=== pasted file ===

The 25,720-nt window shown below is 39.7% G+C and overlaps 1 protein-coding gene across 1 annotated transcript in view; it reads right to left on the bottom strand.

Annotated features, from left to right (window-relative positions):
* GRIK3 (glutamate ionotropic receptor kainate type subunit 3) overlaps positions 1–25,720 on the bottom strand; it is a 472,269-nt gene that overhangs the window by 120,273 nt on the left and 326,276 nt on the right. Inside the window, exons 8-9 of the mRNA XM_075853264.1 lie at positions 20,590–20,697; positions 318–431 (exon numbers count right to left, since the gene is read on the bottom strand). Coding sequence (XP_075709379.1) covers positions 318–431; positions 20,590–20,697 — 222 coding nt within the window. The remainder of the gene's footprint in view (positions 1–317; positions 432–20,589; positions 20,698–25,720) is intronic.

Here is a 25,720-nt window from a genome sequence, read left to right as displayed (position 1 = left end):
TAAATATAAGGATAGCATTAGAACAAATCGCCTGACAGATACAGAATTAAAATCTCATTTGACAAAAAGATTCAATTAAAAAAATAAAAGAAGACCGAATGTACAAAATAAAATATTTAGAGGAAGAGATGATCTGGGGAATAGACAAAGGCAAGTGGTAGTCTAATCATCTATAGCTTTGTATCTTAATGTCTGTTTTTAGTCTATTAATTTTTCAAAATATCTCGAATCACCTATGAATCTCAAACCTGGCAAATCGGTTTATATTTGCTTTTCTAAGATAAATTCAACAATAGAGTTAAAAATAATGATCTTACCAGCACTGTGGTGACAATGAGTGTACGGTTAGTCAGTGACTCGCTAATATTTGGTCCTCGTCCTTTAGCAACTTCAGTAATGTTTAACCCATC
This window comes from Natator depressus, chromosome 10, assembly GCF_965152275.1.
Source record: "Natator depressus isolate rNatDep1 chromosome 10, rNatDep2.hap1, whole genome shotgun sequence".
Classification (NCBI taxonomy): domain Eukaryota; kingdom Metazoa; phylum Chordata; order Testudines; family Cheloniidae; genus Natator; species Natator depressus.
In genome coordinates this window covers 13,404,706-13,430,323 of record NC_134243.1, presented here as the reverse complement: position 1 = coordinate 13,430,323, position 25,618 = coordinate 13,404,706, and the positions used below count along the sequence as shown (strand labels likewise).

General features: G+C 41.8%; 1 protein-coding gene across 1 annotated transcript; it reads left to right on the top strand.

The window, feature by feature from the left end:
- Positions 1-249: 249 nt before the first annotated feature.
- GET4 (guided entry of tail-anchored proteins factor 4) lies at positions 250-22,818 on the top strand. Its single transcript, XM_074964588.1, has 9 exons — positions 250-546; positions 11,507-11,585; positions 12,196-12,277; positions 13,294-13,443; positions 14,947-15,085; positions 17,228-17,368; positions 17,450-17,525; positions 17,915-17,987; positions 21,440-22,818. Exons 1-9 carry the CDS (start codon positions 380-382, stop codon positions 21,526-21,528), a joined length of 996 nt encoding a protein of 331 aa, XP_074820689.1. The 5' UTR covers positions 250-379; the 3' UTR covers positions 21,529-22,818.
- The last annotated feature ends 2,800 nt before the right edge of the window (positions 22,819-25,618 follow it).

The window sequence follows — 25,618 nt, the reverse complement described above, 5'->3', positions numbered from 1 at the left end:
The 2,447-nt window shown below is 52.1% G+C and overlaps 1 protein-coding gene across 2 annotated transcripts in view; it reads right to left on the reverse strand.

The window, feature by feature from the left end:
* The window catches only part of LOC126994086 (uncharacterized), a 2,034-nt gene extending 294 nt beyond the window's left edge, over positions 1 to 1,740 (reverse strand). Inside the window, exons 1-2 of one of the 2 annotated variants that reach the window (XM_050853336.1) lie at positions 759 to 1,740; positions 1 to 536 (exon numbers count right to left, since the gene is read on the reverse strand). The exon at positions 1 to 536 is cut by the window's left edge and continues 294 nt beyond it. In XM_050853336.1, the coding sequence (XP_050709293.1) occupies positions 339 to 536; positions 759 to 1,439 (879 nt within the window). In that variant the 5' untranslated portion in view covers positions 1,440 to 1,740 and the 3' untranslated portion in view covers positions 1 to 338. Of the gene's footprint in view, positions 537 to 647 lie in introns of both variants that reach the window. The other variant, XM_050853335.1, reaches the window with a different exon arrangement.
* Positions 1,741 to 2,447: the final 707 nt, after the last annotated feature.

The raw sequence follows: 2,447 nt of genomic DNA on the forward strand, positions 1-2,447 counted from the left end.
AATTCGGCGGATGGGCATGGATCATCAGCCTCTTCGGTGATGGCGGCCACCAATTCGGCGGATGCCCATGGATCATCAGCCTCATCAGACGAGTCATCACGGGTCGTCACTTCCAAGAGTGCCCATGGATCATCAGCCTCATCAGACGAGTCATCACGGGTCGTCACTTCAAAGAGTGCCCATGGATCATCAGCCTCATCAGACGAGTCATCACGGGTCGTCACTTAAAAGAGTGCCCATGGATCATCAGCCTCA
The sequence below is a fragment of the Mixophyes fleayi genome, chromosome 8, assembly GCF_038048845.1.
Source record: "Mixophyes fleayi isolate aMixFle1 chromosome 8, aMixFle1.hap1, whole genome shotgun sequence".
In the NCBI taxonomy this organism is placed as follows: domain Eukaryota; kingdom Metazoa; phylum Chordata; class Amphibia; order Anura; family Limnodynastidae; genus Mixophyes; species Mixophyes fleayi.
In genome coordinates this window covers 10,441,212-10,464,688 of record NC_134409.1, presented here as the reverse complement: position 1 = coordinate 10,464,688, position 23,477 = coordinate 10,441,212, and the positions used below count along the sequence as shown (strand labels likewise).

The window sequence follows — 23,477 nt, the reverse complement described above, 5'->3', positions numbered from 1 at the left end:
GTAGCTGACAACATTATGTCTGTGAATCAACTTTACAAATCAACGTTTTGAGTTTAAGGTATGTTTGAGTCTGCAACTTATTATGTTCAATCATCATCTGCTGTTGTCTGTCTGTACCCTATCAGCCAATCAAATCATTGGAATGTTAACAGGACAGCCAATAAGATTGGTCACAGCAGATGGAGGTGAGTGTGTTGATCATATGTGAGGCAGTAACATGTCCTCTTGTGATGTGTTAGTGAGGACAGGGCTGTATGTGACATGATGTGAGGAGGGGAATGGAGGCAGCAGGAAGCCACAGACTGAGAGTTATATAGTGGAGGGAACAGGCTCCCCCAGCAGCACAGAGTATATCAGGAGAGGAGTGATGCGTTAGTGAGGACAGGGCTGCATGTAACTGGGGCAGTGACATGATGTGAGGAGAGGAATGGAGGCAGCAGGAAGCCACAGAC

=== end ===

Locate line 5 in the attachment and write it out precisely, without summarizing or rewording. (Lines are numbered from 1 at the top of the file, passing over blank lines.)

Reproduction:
TAAATATAAGGATAGCATTAGAACAAATCGCCTGACAGATACAGAATTAAAATCTCATTTGACAAAAAGATTCAATTAAAAAAATAAAAGAAGACCGAATGTACAAAATAAAATATTTAGAGGAAGAGATGATCTGGGGAATAGACAAAGGCAAGTGGTAGTCTAATCATCTATAGCTTTGTATCTTAATGTCTGTTTTTAGTCTATTAATTTTTCAAAATATCTCGAATCACCTATGAATCTCAAACCTGGCAAATCGGTTTATATTTGCTTTTCTAAGATAAATTCAACAATAGAGTTAAAAATAATGATCTTACCAGCACTGTGGTGACAATGAGTGTACGGTTAGTCAGTGACTCGCTAATATTTGGTCCTCGTCCTTTAGCAACTTCAGTAATGTTTAACCCATC